SBIR Phase I: New Crystallization Modifiers for Low Calorie Fats in Food Products

Period of Performance: 01/01/2015 - 12/31/2015

$150K

Phase 1 SBIR

Recipient Firm

Tetramer Technologies, LLC
657 S. Mechanic St. Array
Pendleton, SC 29670
Firm POC, Principal Investigator

Abstract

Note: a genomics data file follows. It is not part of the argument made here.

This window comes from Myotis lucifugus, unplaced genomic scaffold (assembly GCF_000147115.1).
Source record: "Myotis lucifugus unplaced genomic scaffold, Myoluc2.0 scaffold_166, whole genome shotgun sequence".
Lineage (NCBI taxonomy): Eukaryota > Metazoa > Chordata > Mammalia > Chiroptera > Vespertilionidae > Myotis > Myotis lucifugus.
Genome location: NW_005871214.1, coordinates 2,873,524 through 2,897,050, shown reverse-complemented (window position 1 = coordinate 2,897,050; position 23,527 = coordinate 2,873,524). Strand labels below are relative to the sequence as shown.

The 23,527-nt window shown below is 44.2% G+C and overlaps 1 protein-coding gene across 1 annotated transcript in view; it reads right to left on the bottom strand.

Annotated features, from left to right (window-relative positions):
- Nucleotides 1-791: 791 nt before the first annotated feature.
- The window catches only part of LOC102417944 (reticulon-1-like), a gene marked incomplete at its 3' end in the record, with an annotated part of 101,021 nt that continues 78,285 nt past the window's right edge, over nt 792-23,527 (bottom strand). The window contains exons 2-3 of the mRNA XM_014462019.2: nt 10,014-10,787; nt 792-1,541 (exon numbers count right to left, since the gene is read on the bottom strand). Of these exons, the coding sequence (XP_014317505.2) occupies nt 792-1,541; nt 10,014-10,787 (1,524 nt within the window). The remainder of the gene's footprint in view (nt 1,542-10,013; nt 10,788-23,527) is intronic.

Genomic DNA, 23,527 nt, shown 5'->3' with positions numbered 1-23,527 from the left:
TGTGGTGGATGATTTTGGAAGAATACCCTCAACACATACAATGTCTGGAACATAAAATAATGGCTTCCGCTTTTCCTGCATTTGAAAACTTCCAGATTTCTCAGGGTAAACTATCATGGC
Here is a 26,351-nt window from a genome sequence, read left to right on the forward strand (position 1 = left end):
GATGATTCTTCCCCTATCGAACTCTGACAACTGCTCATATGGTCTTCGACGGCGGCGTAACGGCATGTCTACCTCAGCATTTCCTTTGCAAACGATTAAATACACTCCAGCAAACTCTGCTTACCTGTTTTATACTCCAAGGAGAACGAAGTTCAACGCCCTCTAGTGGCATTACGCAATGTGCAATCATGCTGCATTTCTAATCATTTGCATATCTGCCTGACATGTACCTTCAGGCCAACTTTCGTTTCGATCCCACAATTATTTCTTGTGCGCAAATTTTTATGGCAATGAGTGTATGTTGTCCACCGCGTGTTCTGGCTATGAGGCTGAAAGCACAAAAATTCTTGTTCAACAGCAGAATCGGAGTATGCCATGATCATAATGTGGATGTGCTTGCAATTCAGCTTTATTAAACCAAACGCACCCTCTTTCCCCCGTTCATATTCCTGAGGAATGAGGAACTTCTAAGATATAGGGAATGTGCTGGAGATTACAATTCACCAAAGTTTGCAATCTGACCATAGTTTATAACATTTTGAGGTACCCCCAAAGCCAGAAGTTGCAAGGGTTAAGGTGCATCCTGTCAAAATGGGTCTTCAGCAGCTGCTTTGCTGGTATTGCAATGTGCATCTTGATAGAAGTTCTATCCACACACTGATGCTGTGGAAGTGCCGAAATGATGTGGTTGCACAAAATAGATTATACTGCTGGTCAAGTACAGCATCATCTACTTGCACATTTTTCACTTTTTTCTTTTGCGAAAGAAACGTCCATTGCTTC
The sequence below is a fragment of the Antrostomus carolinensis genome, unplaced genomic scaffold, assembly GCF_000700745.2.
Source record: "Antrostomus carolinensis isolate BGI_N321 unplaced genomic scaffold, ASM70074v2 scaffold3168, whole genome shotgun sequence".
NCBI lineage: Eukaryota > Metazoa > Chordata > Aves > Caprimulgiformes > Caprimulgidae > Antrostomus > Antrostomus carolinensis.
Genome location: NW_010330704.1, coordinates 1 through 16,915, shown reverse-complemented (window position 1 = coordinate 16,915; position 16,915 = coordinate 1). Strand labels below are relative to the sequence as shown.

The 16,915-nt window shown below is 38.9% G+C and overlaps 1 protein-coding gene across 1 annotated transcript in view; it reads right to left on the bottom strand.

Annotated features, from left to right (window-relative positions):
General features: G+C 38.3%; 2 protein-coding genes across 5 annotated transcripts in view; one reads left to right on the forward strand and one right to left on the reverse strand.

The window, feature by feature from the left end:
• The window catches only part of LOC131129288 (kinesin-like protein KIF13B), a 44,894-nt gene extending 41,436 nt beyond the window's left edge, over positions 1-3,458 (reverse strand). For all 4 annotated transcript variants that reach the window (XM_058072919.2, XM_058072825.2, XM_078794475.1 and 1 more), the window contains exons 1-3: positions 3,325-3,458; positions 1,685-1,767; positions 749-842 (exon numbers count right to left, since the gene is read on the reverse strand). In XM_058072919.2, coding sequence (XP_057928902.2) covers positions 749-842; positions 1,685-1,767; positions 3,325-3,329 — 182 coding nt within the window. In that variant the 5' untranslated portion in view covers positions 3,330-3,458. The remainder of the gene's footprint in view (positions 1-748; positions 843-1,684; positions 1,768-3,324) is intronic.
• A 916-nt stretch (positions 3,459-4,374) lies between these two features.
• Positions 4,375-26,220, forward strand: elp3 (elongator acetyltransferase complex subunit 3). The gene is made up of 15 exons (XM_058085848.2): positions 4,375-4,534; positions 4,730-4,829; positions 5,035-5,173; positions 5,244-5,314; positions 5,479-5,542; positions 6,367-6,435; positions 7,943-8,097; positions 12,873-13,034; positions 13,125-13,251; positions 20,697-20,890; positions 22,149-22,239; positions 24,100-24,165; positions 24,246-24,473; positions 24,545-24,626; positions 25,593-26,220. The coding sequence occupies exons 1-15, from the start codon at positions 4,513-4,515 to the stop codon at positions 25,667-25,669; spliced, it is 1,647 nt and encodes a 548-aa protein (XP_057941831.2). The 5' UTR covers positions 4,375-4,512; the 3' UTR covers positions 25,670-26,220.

The broader impact/commercial potential of this Small Business Innovation Research Phase I project is to facilitate the commercialization of new low calorie fat technology to solve some of the largest obesity and related health issues facing the United States while providing a patentable new additive platform to sell or license to the $600 billion food industry. With high caloric density foods being the primary cause for the obesity epidemic, the facilitation of low calorie fat substitutes will have a powerful impact on the health of a large portion of society, reducing health care costs and providing a positive economic impact. Locally, the development of this technology will result in potential growth of high technology jobs in South Carolina. The objectives of this Phase I research project are to address the growing obesity epidemic in the US through the development of new molecular architectures for crystallization modifiers a low calorie fat substitutes which have been shown to reduce caloric intake by 90%. Previous attempts to commercialize fat substitute technology, such as Olestra from P&G, have encountered issues with undesirable anal leakage of the fat substitute out of the body which have dramatically reduced their market acceptance. This issue has been addressed by Tetramer, but due to the innovative molecular structures used, a suite of new commercial crystallization modifiers must be developed which can modify the crystallization rates to best match the performance of current natural fat products. Therefore, the key technical objectives are to determine the fundamental mechanism of how Tetramer?s new crystallization modifiers can solve both the nucleation and crystal growth modes governing the crystallization rates during manufacture of food compositions containing low calorie fat replacers. The structure/activity relationships developed will allow a new class of crystallization modifiers to be commercialized which will allow the fat reduction technology to be more rapidly applied to the large markets within the food industry. These new structures could also be applied to non-food applications such as clarifiers for polymer products.